Over what distances is it realistic to expect people to commute by bicycle? And what if that bicycle offers electrically assisted pedalling? These are the questions being researched by Bram Rotthier, an academic at a university in the Belgian city of Leuven. Rotthier has commissioned 15 cyclists to test commuting distances, one of whom is a Green politician who is cycling around 100km per day on a ‘speed pedelec’, an electric bicycle capable of up to 45 km/h.
The unofficial capital of Europe is the most congested city in Europe, according to the latest ranking of congested cities, but opinion sampling and a vote in Gothenburg suggest public willingness for tackling congestion is not great.
Traffic noise is a serious concern for Europeans, and the EU must act quickly to tackle the issue. That is the call from citizens from several European countries in a video clip published today (1) for International Noise Awareness Day.
The current European Union noise regulations for new or upgraded interoperable rail vehicles came into force in 2002 for high-speed rail and in 2006 for conventional traffic. These standards are known as Technical Specifications for Interoperability (TSI), and are adopted by Commission Decisions. A comprehensive revision of the Noise TSI is planned for 2013. A working group has been established by the European Railway Agency (ERA) who is leading the revision process, where T&E represents the views of environmental groups. This paper is intended as an input to the working group.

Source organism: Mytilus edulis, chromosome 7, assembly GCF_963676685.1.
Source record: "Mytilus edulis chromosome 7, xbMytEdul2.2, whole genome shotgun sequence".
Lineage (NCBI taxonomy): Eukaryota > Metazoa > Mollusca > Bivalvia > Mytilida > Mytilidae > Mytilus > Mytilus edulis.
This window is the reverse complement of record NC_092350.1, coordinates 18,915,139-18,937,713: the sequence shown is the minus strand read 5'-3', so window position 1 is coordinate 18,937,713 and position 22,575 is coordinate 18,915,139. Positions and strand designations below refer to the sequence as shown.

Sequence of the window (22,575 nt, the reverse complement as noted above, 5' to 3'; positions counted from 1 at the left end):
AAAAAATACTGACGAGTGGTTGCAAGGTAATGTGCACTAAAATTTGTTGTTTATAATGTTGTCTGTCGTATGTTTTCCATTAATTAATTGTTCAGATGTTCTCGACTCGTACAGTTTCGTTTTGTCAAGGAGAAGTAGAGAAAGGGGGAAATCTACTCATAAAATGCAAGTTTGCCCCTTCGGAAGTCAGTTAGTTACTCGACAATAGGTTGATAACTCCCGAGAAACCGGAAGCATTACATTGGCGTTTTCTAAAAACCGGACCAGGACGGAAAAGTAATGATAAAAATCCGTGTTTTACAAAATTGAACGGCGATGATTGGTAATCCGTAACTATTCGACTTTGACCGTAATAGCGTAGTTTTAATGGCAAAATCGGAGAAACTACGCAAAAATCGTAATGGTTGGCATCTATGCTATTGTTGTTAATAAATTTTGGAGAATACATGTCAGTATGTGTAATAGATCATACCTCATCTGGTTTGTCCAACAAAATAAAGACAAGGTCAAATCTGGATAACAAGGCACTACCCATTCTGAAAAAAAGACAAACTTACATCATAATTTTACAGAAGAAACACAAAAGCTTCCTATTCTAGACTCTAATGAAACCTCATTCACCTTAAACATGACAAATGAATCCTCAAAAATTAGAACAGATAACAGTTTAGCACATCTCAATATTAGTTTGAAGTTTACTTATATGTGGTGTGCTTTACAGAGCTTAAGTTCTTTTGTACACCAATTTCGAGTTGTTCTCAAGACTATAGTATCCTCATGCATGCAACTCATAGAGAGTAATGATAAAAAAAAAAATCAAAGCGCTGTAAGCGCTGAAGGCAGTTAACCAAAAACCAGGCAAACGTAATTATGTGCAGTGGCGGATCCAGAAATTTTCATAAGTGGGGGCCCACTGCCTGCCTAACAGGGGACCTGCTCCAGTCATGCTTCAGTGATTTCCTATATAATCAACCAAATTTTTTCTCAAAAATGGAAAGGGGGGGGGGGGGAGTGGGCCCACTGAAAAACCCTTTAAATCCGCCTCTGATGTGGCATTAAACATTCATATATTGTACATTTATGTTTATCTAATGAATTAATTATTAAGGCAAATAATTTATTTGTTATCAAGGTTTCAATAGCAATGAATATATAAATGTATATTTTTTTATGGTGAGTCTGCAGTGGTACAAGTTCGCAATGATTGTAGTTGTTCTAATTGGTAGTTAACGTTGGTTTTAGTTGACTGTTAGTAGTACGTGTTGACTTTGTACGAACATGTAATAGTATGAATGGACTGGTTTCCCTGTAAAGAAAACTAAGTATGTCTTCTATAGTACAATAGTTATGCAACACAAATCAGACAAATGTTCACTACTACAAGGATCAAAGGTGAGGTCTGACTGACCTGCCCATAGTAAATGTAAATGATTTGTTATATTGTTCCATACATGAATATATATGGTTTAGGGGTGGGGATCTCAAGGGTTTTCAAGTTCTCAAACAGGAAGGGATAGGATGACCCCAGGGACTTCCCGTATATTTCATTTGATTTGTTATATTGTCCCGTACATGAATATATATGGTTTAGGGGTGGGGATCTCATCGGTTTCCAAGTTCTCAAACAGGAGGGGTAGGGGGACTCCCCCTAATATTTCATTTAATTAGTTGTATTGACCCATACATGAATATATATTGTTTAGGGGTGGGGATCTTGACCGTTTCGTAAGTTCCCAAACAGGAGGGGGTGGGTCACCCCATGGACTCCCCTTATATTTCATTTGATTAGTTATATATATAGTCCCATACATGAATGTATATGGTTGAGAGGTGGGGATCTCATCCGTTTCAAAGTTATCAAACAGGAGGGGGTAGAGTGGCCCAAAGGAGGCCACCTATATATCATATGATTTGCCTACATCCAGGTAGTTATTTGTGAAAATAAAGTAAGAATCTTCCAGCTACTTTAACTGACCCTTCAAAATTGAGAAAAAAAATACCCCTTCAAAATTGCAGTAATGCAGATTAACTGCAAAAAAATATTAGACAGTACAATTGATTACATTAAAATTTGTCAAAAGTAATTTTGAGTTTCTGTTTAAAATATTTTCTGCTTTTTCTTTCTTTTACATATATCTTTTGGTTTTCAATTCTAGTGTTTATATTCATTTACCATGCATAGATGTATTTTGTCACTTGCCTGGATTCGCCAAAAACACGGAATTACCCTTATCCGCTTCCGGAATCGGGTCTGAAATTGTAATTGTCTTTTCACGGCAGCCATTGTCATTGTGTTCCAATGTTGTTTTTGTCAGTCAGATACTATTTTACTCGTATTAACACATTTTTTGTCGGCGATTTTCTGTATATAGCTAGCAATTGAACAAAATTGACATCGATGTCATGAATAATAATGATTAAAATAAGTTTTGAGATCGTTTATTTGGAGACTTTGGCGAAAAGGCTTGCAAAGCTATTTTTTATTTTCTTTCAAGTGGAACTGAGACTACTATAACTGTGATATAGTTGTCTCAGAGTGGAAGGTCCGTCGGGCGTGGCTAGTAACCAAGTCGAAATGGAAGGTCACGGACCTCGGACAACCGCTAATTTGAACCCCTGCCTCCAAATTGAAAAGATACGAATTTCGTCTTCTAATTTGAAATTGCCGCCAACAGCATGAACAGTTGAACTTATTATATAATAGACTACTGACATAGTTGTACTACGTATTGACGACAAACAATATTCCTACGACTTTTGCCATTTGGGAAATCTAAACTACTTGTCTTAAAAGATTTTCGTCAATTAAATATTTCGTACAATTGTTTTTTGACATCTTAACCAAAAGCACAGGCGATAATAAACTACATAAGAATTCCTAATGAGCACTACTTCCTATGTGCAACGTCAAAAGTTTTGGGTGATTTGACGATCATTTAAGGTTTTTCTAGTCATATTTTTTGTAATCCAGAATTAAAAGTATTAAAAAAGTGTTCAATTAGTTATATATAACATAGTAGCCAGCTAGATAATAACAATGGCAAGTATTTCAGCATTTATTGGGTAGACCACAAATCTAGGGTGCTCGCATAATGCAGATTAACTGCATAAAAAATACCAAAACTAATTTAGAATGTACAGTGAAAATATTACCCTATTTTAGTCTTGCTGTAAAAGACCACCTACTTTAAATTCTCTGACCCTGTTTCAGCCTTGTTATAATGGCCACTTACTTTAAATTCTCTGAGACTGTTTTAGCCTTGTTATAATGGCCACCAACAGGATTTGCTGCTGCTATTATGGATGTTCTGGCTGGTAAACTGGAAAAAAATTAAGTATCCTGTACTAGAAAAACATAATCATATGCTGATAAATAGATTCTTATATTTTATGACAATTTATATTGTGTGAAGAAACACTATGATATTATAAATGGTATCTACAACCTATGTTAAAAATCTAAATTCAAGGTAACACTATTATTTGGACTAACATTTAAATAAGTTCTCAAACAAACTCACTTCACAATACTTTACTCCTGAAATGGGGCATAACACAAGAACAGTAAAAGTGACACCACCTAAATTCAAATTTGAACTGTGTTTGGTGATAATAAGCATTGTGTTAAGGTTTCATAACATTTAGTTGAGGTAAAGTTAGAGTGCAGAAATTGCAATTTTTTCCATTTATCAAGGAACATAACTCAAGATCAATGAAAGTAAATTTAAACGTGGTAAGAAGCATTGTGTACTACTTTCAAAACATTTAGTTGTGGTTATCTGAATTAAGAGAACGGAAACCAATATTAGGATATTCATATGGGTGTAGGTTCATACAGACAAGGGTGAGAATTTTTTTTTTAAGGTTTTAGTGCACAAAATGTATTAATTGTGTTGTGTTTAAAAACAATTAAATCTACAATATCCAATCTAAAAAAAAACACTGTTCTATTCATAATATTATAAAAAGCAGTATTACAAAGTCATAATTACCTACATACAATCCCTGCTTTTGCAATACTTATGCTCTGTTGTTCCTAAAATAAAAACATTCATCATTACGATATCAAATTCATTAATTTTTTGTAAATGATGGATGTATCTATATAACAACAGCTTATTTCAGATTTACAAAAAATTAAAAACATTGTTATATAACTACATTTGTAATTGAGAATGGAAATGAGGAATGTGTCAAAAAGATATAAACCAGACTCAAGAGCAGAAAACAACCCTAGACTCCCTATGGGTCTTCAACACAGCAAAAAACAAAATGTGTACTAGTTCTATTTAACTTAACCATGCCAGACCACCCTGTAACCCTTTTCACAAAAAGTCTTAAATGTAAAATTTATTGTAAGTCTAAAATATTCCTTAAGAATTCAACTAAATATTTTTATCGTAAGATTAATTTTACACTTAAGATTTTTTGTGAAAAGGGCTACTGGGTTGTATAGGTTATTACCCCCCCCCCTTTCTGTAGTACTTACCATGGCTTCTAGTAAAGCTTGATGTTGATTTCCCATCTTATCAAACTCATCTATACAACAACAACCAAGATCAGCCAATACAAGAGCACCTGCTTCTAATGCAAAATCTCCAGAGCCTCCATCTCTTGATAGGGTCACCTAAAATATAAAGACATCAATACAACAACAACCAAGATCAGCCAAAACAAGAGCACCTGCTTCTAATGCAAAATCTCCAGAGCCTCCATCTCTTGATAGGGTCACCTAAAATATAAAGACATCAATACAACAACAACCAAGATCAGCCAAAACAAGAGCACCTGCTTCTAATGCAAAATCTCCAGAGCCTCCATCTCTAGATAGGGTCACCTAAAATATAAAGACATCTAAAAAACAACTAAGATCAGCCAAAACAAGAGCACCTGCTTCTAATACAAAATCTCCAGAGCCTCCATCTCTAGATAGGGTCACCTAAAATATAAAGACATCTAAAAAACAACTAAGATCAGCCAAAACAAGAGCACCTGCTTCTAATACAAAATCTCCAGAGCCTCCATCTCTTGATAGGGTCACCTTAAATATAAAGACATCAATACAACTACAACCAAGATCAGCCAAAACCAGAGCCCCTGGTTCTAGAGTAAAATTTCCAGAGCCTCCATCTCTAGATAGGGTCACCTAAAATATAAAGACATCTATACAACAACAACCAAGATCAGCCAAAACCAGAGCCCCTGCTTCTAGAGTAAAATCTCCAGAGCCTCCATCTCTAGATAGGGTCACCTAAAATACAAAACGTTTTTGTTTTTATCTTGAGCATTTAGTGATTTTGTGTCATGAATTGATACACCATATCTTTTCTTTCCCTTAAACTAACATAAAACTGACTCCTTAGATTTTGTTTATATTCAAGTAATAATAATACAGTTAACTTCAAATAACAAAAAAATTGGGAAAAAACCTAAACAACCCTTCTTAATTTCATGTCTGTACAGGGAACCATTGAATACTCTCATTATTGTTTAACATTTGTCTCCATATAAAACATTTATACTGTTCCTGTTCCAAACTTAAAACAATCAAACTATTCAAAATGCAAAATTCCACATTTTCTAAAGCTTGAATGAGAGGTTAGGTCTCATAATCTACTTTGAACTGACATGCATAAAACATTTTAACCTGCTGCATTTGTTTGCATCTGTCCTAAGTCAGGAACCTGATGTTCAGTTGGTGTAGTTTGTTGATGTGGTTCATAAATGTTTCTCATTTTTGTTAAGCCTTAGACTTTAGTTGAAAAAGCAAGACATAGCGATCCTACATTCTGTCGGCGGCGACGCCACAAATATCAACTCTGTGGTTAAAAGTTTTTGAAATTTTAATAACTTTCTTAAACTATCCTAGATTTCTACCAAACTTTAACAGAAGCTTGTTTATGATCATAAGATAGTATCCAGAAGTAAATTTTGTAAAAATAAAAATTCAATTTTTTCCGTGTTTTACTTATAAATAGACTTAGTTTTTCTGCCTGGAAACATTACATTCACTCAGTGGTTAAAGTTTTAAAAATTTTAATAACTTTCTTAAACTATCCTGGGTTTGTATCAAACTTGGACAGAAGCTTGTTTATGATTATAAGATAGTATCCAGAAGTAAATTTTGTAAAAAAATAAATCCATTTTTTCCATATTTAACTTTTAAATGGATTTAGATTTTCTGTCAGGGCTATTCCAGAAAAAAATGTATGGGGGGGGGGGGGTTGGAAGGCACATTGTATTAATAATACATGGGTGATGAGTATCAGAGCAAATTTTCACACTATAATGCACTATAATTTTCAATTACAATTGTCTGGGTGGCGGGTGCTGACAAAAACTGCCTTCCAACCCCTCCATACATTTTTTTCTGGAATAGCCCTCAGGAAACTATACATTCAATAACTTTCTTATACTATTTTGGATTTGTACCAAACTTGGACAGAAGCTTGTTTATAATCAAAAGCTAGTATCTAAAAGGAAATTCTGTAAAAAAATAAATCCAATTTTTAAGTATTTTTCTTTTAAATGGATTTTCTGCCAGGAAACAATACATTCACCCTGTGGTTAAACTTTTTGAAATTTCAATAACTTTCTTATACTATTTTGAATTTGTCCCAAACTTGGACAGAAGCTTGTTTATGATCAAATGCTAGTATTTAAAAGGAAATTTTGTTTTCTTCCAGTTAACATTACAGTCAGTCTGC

This report summarises the latest evidence of the effect of traffic noise on the health and wellbeing of Europeans, and gives policy recommendations on how to reduce noise.
A half-day event co-organised by Transport & Environment, the European Environmental Bureau (EEB) & Health and Environment Alliance (HEAL)
Negotiations on opening up national railway networks to European competition have hit an unexpected setback. EU transport ministers registered opposition to a proposal contained in the revised EU rail package to offer ‘noise bonuses’ for quieter wagons.
Response to the public consultation of the European Commission on a new Action Plan on Urban Mobility
More evidence has emerged about the damage traffic noise can do to people’s health.